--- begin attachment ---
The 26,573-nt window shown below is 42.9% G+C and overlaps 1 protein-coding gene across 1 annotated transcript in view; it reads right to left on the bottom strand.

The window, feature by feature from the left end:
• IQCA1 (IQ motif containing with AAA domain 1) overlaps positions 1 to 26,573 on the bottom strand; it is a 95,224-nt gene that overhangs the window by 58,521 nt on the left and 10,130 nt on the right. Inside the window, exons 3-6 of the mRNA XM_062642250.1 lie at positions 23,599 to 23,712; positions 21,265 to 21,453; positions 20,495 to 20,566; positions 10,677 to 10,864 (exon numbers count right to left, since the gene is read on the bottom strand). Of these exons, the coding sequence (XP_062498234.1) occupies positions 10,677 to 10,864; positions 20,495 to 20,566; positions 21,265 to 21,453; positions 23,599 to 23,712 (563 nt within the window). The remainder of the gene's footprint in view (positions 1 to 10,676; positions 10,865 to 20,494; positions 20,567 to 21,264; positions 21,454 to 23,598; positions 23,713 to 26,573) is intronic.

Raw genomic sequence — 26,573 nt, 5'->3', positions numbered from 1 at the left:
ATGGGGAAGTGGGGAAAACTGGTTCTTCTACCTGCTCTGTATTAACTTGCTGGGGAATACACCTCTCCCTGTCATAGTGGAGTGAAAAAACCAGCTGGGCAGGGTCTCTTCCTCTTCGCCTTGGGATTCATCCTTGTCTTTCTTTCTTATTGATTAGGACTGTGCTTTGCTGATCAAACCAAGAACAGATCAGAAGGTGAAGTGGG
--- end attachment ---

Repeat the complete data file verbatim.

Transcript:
The 26,573-nt window shown below is 42.9% G+C and overlaps 1 protein-coding gene across 1 annotated transcript in view; it reads right to left on the bottom strand.

The window, feature by feature from the left end:
• IQCA1 (IQ motif containing with AAA domain 1) overlaps positions 1 to 26,573 on the bottom strand; it is a 95,224-nt gene that overhangs the window by 58,521 nt on the left and 10,130 nt on the right. Inside the window, exons 3-6 of the mRNA XM_062642250.1 lie at positions 23,599 to 23,712; positions 21,265 to 21,453; positions 20,495 to 20,566; positions 10,677 to 10,864 (exon numbers count right to left, since the gene is read on the bottom strand). Of these exons, the coding sequence (XP_062498234.1) occupies positions 10,677 to 10,864; positions 20,495 to 20,566; positions 21,265 to 21,453; positions 23,599 to 23,712 (563 nt within the window). The remainder of the gene's footprint in view (positions 1 to 10,676; positions 10,865 to 20,494; positions 20,567 to 21,264; positions 21,454 to 23,598; positions 23,713 to 26,573) is intronic.

Raw genomic sequence — 26,573 nt, 5'->3', positions numbered from 1 at the left:
ATGGGGAAGTGGGGAAAACTGGTTCTTCTACCTGCTCTGTATTAACTTGCTGGGGAATACACCTCTCCCTGTCATAGTGGAGTGAAAAAACCAGCTGGGCAGGGTCTCTTCCTCTTCGCCTTGGGATTCATCCTTGTCTTTCTTTCTTATTGATTAGGACTGTGCTTTGCTGATCAAACCAAGAACAGATCAGAAGGTGAAGTGGG